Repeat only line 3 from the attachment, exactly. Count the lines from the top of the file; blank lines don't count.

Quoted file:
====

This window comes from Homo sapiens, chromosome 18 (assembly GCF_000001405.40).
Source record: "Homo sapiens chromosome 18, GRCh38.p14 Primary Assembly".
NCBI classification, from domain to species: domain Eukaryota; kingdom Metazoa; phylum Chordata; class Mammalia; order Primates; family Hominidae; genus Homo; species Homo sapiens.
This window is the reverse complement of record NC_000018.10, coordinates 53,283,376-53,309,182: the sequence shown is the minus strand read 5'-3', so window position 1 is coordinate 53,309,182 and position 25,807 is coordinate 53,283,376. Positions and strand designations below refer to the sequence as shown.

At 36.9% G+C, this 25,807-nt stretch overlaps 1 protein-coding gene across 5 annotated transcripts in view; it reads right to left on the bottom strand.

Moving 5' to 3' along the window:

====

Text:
NCBI classification, from domain to species: domain Eukaryota; kingdom Metazoa; phylum Chordata; class Mammalia; order Primates; family Hominidae; genus Homo; species Homo sapiens.